For the following GPOs, the assumption is, Work Folders has been already configured on the client, and your client setup for Work Folders is using the default path: C:\users\%username%\Work Folders.

Redirecting multiple special folders to Work Folders

In this example, I’m only showing redirecting Documents folder, but you can configure the other special folders by changing the GPO for other special folders. Make sure you redirect the special folders to a subfolder under the Work Folders path.

Create a GPO, and navigate to User Configuration -> Windows Settings -> Folder Redirection -> Documents, change

  • The settings to: Basic – Redirect everyone’s folder to the same location;
  • Target folder location: Redirect to the following location
  • Root Path: %systemdrive%\users\%username%\Work Folders\Documents

Once the user gets the GPO, the Documents folder will be redirected to a subfolder to the Work Folders.

Redirecting Documents to Work Folders

In this example, you only want to redirect the Documents folder, and nothing else. You can map point the root path in the GPO to the Work Folders itself. User can get a consistent view whether to access through Documents folder or Work Folders path.

Create a GPO, and navigate to User Configuration -> Windows Settings -> Folder Redirection -> Documents, change

  • The settings to: Basic – Redirect everyone’s folder to the same location;
  • Target folder location: Redirect to the following location
  • Root Path: %systemdrive%\users\%username%\Work Folders

Once the user gets the GPO, the Documents folder will be redirected to the Work Folders. Please note that, in Windows File explorer, user will not see the Work Folders folder. The folder is present in cmd window. User will access the files through Documents folder.

Which folders to be redirected?

All special folders can be redirected to the local Work Folders directory except for AppData (Roaming). Redirecting this folder can lead to conflicts and files that fail to sync due to open handles. The data stored in the AppData\Roaming folder should be roamed using Enterprise State Roaming (ESR), UE-V or Roaming User Profiles.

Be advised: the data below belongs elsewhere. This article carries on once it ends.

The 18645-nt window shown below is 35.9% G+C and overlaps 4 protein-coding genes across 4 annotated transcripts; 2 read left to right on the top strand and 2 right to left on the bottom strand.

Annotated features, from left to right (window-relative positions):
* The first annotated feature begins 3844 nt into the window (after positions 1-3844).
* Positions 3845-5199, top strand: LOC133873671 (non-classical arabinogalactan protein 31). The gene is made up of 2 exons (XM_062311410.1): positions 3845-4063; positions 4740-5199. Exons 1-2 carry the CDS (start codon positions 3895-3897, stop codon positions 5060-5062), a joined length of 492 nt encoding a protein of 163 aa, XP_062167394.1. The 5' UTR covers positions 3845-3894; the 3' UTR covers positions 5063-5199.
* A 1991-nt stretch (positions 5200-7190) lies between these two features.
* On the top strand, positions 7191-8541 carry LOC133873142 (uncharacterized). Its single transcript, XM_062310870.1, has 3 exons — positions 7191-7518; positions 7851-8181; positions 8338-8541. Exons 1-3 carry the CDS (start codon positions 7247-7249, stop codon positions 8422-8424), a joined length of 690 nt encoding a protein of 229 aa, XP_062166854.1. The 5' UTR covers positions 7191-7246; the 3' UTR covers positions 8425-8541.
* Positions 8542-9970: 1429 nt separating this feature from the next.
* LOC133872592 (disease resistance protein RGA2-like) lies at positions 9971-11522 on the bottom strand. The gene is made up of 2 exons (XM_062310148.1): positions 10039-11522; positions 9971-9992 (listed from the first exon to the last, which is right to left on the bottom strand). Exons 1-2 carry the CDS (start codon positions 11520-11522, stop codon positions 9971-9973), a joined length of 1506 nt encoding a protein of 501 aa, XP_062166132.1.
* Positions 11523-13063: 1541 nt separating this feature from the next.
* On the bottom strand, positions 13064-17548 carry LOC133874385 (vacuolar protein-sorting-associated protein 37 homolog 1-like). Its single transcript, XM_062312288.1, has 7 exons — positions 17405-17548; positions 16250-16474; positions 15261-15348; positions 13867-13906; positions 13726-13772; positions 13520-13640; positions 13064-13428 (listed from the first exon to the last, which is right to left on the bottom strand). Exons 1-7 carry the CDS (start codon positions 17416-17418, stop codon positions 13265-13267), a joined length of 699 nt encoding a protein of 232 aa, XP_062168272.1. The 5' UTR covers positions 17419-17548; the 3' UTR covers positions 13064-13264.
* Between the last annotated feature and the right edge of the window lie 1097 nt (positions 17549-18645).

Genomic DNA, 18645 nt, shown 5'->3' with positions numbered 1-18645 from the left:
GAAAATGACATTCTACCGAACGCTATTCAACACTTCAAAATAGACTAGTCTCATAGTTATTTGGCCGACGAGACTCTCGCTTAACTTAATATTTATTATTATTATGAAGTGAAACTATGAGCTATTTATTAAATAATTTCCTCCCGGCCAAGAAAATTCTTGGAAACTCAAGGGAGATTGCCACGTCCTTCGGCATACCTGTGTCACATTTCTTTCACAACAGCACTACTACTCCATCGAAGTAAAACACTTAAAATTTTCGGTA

The following special folders can be redirected to the local Work Folders directory:
  • Contacts
  • Desktop
  • Documents
  • Downloads
  • Favorites
  • Links
  • Music
  • Pictures
  • Saved Games
  • Searches
  • Start Menu
  • Videos
Known issues

The following issue has been identified when redirecting special folders to the Work Folders directory:

Folder Issue Cause Solution
Favorites Unable to open Favorites in Internet Explorer when using Windows Information Protection Internet Explorer does not support encrypted favorite files Use Edge or a 3rd party browser

Conclusion

Although this blog post covers how you can redirect Windows special folders to Work Folders, I’d like to raise the awareness again that doing so can introduce user confusion once IT starts to embrace BYOD, as user will need to remember different file access path on different devices. However, if your environment does require this, let’s explore. What I have covered here is the very basic configuration. I’d like to see your comments to learn your needs, what works, and what’s not.